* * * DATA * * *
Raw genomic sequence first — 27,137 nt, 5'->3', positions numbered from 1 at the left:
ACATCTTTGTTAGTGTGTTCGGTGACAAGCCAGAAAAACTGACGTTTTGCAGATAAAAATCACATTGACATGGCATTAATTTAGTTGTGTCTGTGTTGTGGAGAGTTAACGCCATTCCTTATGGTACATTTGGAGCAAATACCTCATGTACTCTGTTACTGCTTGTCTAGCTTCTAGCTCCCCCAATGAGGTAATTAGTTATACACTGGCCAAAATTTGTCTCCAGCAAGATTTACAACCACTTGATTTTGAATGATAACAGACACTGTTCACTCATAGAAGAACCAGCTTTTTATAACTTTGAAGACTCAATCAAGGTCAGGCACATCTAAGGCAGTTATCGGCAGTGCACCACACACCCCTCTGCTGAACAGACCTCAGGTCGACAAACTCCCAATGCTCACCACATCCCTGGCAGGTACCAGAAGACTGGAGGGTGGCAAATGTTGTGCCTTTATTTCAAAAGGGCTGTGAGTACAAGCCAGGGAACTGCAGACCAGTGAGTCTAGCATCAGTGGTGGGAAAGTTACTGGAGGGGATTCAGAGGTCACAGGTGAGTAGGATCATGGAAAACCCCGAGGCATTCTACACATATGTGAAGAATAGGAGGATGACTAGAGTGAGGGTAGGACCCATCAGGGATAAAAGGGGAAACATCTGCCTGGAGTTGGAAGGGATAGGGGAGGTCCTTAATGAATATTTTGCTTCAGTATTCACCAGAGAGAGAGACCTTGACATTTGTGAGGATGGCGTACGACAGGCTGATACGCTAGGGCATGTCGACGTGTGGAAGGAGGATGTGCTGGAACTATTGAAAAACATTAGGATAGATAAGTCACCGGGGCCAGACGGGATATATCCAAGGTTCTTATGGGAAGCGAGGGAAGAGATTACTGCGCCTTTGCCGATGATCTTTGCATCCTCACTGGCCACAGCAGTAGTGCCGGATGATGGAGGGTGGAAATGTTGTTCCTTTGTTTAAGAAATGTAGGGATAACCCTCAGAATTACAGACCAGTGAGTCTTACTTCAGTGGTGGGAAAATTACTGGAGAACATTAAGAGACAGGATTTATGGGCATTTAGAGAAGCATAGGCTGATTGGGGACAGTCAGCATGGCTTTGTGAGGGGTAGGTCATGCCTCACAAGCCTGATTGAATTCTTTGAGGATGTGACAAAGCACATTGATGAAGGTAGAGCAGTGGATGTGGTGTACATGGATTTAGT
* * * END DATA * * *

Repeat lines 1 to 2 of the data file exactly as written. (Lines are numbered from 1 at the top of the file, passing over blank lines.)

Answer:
Raw genomic sequence first — 27,137 nt, 5'->3', positions numbered from 1 at the left:
ACATCTTTGTTAGTGTGTTCGGTGACAAGCCAGAAAAACTGACGTTTTGCAGATAAAAATCACATTGACATGGCATTAATTTAGTTGTGTCTGTGTTGTGGAGAGTTAACGCCATTCCTTATGGTACATTTGGAGCAAATACCTCATGTACTCTGTTACTGCTTGTCTAGCTTCTAGCTCCCCCAATGAGGTAATTAGTTATACACTGGCCAAAATTTGTCTCCAGCAAGATTTACAACCACTTGATTTTGAATGATAACAGACACTGTTCACTCATAGAAGAACCAGCTTTTTATAACTTTGAAGACTCAATCAAGGTCAGGCACATCTAAGGCAGTTATCGGCAGTGCACCACACACCCCTCTGCTGAACAGACCTCAGGTCGACAAACTCCCAATGCTCACCACATCCCTGGCAGGTACCAGAAGACTGGAGGGTGGCAAATGTTGTGCCTTTATTTCAAAAGGGCTGTGAGTACAAGCCAGGGAACTGCAGACCAGTGAGTCTAGCATCAGTGGTGGGAAAGTTACTGGAGGGGATTCAGAGGTCACAGGTGAGTAGGATCATGGAAAACCCCGAGGCATTCTACACATATGTGAAGAATAGGAGGATGACTAGAGTGAGGGTAGGACCCATCAGGGATAAAAGGGGAAACATCTGCCTGGAGTTGGAAGGGATAGGGGAGGTCCTTAATGAATATTTTGCTTCAGTATTCACCAGAGAGAGAGACCTTGACATTTGTGAGGATGGCGTACGACAGGCTGATACGCTAGGGCATGTCGACGTGTGGAAGGAGGATGTGCTGGAACTATTGAAAAACATTAGGATAGATAAGTCACCGGGGCCAGACGGGATATATCCAAGGTTCTTATGGGAAGCGAGGGAAGAGATTACTGCGCCTTTGCCGATGATCTTTGCATCCTCACTGGCCACAGCAGTAGTGCCGGATGATGGAGGGTGGAAATGTTGTTCCTTTGTTTAAGAAATGTAGGGATAACCCTCAGAATTACAGACCAGTGAGTCTTACTTCAGTGGTGGGAAAATTACTGGAGAACATTAAGAGACAGGATTTATGGGCATTTAGAGAAGCATAGGCTGATTGGGGACAGTCAGCATGGCTTTGTGAGGGGTAGGTCATGCCTCACAAGCCTGATTGAATTCTTTGAGGATGTGACAAAGCACATTGATGAAGGTAGAGCAGTGGATGTGGTGTACATGGATTTAGT